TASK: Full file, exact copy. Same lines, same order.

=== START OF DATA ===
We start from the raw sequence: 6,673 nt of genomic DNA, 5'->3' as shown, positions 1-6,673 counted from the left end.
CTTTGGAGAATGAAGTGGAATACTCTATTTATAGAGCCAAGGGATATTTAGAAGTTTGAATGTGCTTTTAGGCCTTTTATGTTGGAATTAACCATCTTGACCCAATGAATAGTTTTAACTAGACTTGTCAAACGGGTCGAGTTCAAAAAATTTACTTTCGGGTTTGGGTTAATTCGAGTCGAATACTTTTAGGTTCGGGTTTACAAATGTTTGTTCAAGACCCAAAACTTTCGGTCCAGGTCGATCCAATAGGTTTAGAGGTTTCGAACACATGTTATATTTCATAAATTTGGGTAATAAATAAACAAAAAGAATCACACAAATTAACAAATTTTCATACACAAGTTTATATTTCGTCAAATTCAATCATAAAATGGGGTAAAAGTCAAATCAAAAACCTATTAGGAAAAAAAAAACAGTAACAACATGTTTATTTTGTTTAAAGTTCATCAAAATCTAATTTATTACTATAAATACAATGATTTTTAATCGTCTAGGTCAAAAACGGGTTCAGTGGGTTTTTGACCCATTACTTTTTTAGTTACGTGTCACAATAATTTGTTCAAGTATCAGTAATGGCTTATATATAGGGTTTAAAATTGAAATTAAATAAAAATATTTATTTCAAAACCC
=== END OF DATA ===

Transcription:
We start from the raw sequence: 6,673 nt of genomic DNA, 5'->3' as shown, positions 1-6,673 counted from the left end.
CTTTGGAGAATGAAGTGGAATACTCTATTTATAGAGCCAAGGGATATTTAGAAGTTTGAATGTGCTTTTAGGCCTTTTATGTTGGAATTAACCATCTTGACCCAATGAATAGTTTTAACTAGACTTGTCAAACGGGTCGAGTTCAAAAAATTTACTTTCGGGTTTGGGTTAATTCGAGTCGAATACTTTTAGGTTCGGGTTTACAAATGTTTGTTCAAGACCCAAAACTTTCGGTCCAGGTCGATCCAATAGGTTTAGAGGTTTCGAACACATGTTATATTTCATAAATTTGGGTAATAAATAAACAAAAAGAATCACACAAATTAACAAATTTTCATACACAAGTTTATATTTCGTCAAATTCAATCATAAAATGGGGTAAAAGTCAAATCAAAAACCTATTAGGAAAAAAAAAACAGTAACAACATGTTTATTTTGTTTAAAGTTCATCAAAATCTAATTTATTACTATAAATACAATGATTTTTAATCGTCTAGGTCAAAAACGGGTTCAGTGGGTTTTTGACCCATTACTTTTTTAGTTACGTGTCACAATAATTTGTTCAAGTATCAGTAATGGCTTATATATAGGGTTTAAAATTGAAATTAAATAAAAATATTTATTTCAAAACCC